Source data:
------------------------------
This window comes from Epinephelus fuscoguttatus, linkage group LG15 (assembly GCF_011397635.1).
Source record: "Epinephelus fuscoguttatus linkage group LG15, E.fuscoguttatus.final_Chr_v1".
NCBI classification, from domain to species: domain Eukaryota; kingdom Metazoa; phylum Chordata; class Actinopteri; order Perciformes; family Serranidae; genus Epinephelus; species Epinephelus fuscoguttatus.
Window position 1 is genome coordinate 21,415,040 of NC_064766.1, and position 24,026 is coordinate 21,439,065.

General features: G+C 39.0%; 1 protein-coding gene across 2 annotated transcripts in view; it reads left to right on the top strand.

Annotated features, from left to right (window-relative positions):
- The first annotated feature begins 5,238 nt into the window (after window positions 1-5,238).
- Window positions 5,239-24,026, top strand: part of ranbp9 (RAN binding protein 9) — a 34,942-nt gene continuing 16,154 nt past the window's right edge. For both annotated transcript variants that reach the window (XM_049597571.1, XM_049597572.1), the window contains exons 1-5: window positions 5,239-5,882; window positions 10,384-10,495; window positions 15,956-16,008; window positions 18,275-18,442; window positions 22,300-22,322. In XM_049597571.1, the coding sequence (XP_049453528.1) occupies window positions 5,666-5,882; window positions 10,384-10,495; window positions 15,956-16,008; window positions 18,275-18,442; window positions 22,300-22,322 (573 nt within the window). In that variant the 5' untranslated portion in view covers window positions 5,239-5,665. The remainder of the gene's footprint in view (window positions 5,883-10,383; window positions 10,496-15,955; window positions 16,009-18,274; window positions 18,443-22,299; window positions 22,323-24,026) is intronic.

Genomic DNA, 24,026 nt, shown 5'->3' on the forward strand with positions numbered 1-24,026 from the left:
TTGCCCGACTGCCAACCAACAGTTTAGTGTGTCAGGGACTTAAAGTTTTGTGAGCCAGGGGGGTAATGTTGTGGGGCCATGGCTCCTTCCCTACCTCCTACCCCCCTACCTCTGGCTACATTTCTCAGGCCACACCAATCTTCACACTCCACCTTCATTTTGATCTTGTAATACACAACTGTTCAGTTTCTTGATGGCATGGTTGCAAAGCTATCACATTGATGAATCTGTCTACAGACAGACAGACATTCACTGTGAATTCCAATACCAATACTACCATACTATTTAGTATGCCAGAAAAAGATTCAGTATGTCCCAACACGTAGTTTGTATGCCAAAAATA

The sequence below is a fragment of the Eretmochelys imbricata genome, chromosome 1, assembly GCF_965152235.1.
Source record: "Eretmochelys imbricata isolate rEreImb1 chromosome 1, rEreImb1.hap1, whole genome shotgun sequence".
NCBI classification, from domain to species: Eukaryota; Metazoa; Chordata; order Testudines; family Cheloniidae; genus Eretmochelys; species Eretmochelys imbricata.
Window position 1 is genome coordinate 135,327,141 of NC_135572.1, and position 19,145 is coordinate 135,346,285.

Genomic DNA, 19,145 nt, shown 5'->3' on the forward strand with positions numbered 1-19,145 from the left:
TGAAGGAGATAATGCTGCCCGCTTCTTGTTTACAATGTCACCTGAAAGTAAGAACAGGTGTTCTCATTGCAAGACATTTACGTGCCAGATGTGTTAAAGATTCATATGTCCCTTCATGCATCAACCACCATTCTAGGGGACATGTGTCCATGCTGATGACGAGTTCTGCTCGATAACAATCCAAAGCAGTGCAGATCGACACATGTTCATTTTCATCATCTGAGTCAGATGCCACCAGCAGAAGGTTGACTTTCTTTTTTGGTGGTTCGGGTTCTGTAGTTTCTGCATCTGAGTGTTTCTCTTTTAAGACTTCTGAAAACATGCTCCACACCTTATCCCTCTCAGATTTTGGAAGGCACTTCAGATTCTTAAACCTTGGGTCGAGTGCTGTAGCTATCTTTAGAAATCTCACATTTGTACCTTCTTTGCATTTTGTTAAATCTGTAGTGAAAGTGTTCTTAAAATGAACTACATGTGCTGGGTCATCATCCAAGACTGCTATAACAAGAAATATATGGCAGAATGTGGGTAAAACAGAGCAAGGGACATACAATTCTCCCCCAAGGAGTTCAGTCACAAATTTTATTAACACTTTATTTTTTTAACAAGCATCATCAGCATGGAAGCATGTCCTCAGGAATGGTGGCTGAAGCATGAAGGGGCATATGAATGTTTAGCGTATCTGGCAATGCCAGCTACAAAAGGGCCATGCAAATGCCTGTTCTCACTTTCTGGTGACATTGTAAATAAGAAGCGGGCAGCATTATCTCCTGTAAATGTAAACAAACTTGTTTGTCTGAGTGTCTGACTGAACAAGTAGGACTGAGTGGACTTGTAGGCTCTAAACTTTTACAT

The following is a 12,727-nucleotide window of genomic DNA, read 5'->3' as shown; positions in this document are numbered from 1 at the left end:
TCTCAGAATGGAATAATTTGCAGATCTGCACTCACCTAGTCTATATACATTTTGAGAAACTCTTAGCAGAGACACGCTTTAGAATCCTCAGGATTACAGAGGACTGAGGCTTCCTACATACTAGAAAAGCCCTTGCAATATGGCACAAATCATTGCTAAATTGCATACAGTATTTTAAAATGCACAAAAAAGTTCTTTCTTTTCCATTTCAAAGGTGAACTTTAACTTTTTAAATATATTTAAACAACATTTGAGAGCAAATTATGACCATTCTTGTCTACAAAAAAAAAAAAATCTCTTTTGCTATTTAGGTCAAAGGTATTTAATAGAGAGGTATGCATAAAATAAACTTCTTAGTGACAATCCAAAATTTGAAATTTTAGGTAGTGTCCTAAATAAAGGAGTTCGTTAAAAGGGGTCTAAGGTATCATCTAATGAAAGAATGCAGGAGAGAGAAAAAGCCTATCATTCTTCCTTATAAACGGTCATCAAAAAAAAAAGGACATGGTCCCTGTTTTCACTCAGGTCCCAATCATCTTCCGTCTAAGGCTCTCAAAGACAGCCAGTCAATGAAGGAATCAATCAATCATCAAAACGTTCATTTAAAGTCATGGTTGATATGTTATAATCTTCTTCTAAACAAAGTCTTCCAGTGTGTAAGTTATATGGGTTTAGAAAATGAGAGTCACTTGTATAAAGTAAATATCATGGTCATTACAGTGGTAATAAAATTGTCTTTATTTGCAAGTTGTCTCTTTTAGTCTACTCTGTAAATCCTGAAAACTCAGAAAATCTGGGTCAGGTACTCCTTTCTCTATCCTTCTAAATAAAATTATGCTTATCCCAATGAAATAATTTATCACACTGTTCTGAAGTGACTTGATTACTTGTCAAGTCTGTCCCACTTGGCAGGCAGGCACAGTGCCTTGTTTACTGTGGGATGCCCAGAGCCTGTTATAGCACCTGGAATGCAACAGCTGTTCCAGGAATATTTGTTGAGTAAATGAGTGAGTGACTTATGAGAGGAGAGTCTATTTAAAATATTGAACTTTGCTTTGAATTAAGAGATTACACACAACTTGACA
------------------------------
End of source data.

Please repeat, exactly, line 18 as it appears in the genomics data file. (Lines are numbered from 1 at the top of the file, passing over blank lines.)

TCTCAGAATGGAATAATTTGCAGATCTGCACTCACCTAGTCTATATACATTTTGAGAAACTCTTAGCAGAGACACGCTTTAGAATCCTCAGGATTACAGAGGACTGAGGCTTCCTACATACTAGAAAAGCCCTTGCAATATGGCACAAATCATTGCTAAATTGCATACAGTATTTTAAAATGCACAAAAAAGTTCTTTCTTTTCCATTTCAAAGGTGAACTTTAACTTTTTAAATATATTTAAACAACATTTGAGAGCAAATTATGACCATTCTTGTCTACAAAAAAAAAAAAATCTCTTTTGCTATTTAGGTCAAAGGTATTTAATAGAGAGGTATGCATAAAATAAACTTCTTAGTGACAATCCAAAATTTGAAATTTTAGGTAGTGTCCTAAATAAAGGAGTTCGTTAAAAGGGGTCTAAGGTATCATCTAATGAAAGAATGCAGGAGAGAGAAAAAGCCTATCATTCTTCCTTATAAACGGTCATCAAAAAAAAAAGGACATGGTCCCTGTTTTCACTCAGGTCCCAATCATCTTCCGTCTAAGGCTCTCAAAGACAGCCAGTCAATGAAGGAATCAATCAATCATCAAAACGTTCATTTAAAGTCATGGTTGATATGTTATAATCTTCTTCTAAACAAAGTCTTCCAGTGTGTAAGTTATATGGGTTTAGAAAATGAGAGTCACTTGTATAAAGTAAATATCATGGTCATTACAGTGGTAATAAAATTGTCTTTATTTGCAAGTTGTCTCTTTTAGTCTACTCTGTAAATCCTGAAAACTCAGAAAATCTGGGTCAGGTACTCCTTTCTCTATCCTTCTAAATAAAATTATGCTTATCCCAATGAAATAATTTATCACACTGTTCTGAAGTGACTTGATTACTTGTCAAGTCTGTCCCACTTGGCAGGCAGGCACAGTGCCTTGTTTACTGTGGGATGCCCAGAGCCTGTTATAGCACCTGGAATGCAACAGCTGTTCCAGGAATATTTGTTGAGTAAATGAGTGAGTGACTTATGAGAGGAGAGTCTATTTAAAATATTGAACTTTGCTTTGAATTAAGAGATTACACACAACTTGACA